I use a Logitech PS3 controller (unless I can't because Sixaxis is required in the game I'm playing)... Feels far more comfortable in my hands - I think it has to do with the angle of the wings (they're more flat than bending "down" severely and they are a bit more rounded at the tips). It also feels just a smidge bigger...

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#26  Edited By Devil240Z

FUCK MY BRAIN!!!!! 


Sixaxis is the same backward and forward!!!!!!!!!!!!!!!!!!!!!!!!!!!!!!!!!!!! HOLY CRAP!!! 


its like when I figured out that CigarETTES are MINI Cigars!!!!!!!!!!!!

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#27  Edited By kagekage

@Galiant said:
" I bought three extra Sixaxis controllers when my PS3 was new. I bought one Dualshock 3 when those came out.  I feel cheated, spending all that money. Why didn't they release Dualshock 3 at launch? I only use my Sixaxis controllers while my Dualshock 3 is charging or if multiple people are playing. "
Dude, we're fucking twins lol. 
I think Sony couldn't release the SIXAXIS with rumble at launch cause of legal reasons or so they say.  

I got the original Dualshock with the piano black finish, and it seems to gather this sort of... liquid on the analog sticks... It's really funky and kinda disgusting.
When I got the new Slim, it wasn't the same material as the original Dualshock3, so no problem there. 
So now I have 4 SIXAXIS's and two Dualshocks. Whatta way to spend all your money.
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#28  Edited By TheyLive

Its not even because I love Sixaxis. Im just cheap.

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#29  Edited By damodar

Sixaxis still. I never notice the rumble anyway, if I'm playing something on a dual shock/360 pad etc

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#30  Edited By WilliamRLBaker

@dudacles said:
" @WilliamRLBaker said:
" Sixaxis even when I have dual shock, I like the weight and feel of the sixaxis and I never turn on rumble anyways, so I open my ps3 controllers and take out the rumble motors, thankfully on 360 controllers you can just unplug em..they are soldered in on the dual shock. "
Why do you hate rumble? "
didn't even know someone had answered lol.
I don't hate rumble, I just don't find it a worthwhile use.

1.Its a battery drain.
2.For me it doesn't immerse me it shocks me out of the immersion.
3.the sixaxis actually feels better then the dual shock 3 it has the right weight for long play sessions specially with the ergonomic nightmare that is the dualshock controller. so when I did eventually have to update to dualshock 3s because of varies reasons I just opened it up and took the rumble motors out, I did the same for my 360 controllers as I said thankfully in the 360 controller they plug in, I had to cut wires in the dualshock 3 to take em out, thankfully I got some good soldering skills so if I ever sell em no one will be the wiser.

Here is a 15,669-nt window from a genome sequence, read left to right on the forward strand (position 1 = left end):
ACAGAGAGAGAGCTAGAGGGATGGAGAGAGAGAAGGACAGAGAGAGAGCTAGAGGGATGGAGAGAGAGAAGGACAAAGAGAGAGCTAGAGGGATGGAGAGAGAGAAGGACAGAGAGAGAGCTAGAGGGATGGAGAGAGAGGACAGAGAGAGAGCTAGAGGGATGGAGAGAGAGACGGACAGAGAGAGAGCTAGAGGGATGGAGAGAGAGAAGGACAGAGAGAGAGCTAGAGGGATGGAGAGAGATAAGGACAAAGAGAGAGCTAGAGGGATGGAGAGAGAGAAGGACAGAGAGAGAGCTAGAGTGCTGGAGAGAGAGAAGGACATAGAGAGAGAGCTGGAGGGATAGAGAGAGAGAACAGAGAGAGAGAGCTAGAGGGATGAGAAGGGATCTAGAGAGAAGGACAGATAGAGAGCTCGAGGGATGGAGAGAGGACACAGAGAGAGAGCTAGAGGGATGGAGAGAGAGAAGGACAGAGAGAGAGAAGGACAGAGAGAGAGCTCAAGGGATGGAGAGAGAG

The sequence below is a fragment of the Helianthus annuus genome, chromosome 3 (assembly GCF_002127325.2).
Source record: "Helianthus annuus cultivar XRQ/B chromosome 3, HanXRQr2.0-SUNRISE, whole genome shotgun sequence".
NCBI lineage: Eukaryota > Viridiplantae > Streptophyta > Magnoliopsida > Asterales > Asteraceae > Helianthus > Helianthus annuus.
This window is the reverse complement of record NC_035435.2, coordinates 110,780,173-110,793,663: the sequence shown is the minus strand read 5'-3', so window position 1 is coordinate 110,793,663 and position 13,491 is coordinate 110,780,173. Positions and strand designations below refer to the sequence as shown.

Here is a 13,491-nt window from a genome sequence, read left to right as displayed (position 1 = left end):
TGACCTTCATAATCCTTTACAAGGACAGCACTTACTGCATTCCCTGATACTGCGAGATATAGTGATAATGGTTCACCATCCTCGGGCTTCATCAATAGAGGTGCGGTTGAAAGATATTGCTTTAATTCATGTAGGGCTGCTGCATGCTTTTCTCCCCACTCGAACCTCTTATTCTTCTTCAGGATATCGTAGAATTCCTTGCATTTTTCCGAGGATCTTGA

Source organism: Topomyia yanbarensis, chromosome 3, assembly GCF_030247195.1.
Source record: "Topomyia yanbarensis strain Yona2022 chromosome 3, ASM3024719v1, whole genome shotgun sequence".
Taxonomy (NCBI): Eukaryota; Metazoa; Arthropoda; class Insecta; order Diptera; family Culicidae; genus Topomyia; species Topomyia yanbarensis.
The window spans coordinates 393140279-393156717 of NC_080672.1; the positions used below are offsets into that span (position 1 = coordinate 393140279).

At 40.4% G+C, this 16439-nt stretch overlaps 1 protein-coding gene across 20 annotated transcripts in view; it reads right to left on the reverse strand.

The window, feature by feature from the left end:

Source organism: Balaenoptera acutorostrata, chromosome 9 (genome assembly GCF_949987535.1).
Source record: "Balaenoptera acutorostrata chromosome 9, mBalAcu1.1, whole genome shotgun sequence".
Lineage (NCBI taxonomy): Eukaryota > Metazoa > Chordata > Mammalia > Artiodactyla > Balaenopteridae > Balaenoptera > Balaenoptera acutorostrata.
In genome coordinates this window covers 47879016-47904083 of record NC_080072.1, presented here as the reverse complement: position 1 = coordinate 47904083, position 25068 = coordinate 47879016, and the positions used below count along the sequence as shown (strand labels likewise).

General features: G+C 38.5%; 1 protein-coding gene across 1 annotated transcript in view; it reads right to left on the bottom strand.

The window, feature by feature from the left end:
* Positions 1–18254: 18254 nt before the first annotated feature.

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#32  Edited By Nekroskop

I can't really think of a reason why I want to spend 599 Norwegian Kroner on a controller rather than a brand new game(about the same price), so I've stuck with the six-axis since 2008

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#33  Edited By The_White_Void

I own one Sixaxis and one Dualshock and use....whichever is close when I'm in need of a controller~ XD

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#34  Edited By agentluap

Move onto Duelshock 3 as soon as it was available in UK, missed the rumble, just didnt feel right

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#35  Edited By xyzygy

The fact that the only thing you're getting is Rumble is ridiculous. So I just stick with my Sixaxis.

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#36  Edited By Prolix

6axix!  No way am I dumping cash for a controller on and system with NO GAMES!  

360 has all the worth while exclusives.

 Something is really  fucked up about Microsoft giving you something that the other console wont.  Fuck Sony. Would rather buy a Wii. 

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#37  Edited By ESREVER

I have one DS3 (mine) and 3 SixaxiS. (yay palindromes) 
I prefer the DS3 because I like the added weight to the controller. Just like how I would use the hyper pak on my blue N64 controller. I really can't stand it when my controllers are super light.

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#38  Edited By Wolverine

I have a Dual Shock 3 because I just got my console so that is the controller that came with it.

Sours: https://www.giantbomb.com/playstation-3/3045-35/forums/how-many-of-you-still-use-a-sixaxis-instead-of-a-d-438441/

Sixaxis 3 dualshock ps3 vs

Don't be shy, it's okay. Tanya tried to refuse, but I grabbed her by the elbow and led her to the counter on which lay different sets of bras and panties. Now I will choose a few pieces, then you will try them on and the one that you like, I will give you, okay. Maxim, okay, don't, it's inconvenient.

SIXAXIS vs DualShock 3

And how not worth it. How worth it. Okay, let's go, let's calm him down. Mom went to her bedroom, and I, like on a string, followed her.

You will also be interested:

Wolf. Who?!. Wolf. Shaking the child, Svetka walked around the Guardian of the White Corner of the Sky. I examined it.